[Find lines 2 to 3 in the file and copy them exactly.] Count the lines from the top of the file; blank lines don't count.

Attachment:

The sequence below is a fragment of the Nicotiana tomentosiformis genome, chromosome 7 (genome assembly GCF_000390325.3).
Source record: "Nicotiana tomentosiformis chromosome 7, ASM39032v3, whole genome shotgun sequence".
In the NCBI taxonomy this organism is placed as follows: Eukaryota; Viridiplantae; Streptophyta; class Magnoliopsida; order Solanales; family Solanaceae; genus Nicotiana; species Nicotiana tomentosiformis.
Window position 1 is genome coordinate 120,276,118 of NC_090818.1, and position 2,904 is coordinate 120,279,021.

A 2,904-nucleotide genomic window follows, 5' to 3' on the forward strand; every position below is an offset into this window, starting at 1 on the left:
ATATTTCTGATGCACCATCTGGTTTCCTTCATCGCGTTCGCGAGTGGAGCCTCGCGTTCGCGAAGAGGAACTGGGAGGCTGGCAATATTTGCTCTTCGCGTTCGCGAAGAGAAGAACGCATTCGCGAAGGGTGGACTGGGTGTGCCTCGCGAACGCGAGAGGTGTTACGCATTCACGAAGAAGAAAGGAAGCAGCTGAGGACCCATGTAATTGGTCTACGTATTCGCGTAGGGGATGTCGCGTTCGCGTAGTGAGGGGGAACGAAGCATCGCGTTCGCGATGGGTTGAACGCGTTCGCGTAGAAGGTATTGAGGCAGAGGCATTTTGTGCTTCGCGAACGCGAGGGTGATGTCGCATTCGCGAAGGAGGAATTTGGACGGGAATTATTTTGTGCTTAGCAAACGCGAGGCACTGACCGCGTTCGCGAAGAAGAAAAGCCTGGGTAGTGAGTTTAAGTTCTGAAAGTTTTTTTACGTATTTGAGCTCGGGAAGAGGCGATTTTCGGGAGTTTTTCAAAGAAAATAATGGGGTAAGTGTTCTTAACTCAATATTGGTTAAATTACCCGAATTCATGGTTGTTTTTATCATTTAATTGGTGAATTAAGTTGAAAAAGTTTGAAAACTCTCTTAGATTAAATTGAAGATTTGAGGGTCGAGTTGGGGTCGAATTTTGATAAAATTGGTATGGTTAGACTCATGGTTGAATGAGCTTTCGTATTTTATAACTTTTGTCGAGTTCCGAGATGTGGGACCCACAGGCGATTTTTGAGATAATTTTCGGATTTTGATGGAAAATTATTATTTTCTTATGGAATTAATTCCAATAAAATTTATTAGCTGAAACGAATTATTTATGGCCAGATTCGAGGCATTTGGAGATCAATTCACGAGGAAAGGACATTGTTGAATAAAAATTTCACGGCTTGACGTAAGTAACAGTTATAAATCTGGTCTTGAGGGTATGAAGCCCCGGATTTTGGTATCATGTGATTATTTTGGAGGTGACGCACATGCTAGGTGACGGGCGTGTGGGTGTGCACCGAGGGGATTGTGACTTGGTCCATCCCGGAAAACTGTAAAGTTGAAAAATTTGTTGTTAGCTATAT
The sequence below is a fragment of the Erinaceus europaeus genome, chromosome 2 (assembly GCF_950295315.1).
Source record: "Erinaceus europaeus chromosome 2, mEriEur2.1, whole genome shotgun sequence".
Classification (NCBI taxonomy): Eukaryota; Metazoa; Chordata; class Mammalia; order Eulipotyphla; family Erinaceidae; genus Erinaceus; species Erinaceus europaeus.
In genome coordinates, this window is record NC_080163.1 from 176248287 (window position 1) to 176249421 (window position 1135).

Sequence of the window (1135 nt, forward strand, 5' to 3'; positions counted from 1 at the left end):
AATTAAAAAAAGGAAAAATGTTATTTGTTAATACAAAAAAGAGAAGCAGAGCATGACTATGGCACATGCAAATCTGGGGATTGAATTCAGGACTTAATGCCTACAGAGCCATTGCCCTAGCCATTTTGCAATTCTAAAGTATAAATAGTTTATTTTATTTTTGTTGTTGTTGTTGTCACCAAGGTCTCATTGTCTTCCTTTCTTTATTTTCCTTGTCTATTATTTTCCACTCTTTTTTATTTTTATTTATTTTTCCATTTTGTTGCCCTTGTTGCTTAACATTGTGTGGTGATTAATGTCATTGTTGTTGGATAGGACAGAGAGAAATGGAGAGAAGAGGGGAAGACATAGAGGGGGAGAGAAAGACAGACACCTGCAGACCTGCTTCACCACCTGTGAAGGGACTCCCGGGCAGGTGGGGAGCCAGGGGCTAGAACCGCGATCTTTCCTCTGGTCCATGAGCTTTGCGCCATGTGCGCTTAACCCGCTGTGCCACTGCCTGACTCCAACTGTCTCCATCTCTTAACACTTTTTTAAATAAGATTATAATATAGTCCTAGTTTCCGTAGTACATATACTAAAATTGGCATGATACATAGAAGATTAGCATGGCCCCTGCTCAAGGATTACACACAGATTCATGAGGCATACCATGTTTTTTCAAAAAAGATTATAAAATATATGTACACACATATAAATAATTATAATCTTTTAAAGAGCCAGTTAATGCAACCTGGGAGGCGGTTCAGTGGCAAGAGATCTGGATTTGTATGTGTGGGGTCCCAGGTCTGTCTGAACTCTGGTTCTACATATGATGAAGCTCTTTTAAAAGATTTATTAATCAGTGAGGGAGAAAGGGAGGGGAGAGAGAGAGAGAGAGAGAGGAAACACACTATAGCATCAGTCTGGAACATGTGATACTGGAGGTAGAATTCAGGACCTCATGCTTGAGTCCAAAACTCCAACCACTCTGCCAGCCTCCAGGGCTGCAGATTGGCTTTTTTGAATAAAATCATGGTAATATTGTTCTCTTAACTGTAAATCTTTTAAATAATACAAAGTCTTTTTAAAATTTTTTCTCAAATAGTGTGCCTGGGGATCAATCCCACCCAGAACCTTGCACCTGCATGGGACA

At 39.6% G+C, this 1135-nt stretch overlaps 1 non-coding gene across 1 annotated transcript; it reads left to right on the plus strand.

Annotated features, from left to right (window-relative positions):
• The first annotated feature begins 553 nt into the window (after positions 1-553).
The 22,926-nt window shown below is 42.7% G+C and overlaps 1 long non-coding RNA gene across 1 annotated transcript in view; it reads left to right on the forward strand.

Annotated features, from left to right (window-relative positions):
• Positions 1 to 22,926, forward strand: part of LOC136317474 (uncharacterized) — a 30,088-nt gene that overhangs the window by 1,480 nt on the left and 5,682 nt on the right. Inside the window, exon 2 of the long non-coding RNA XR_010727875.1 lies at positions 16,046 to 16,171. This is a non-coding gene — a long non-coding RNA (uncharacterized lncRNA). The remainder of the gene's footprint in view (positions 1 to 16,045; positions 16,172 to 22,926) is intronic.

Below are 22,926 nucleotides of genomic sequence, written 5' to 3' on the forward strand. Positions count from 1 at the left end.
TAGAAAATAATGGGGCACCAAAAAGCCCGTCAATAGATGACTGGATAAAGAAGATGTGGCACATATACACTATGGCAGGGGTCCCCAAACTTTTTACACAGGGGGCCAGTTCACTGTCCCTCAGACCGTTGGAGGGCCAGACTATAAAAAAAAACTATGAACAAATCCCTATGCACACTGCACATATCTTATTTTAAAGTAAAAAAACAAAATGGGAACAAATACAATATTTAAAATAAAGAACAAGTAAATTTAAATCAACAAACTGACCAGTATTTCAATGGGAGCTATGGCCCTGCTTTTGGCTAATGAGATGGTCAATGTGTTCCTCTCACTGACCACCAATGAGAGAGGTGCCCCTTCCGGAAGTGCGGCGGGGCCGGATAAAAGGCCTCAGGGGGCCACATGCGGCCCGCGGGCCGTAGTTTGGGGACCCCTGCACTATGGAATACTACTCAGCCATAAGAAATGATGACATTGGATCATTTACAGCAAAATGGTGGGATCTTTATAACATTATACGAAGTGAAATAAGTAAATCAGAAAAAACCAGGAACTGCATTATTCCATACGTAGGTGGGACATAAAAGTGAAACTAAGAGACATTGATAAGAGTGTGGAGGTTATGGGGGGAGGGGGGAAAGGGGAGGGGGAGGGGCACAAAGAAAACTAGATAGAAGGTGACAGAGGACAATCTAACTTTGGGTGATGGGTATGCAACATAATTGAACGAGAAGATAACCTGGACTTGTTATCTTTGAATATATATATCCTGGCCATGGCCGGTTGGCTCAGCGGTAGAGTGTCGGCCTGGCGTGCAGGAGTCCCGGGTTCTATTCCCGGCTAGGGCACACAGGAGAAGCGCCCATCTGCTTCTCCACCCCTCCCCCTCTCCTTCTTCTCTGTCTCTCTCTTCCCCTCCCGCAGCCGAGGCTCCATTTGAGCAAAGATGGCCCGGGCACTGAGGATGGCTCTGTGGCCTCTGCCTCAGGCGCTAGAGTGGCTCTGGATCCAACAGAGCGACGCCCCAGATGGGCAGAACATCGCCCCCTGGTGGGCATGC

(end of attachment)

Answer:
Source record: "Nicotiana tomentosiformis chromosome 7, ASM39032v3, whole genome shotgun sequence".
In the NCBI taxonomy this organism is placed as follows: Eukaryota; Viridiplantae; Streptophyta; class Magnoliopsida; order Solanales; family Solanaceae; genus Nicotiana; species Nicotiana tomentosiformis.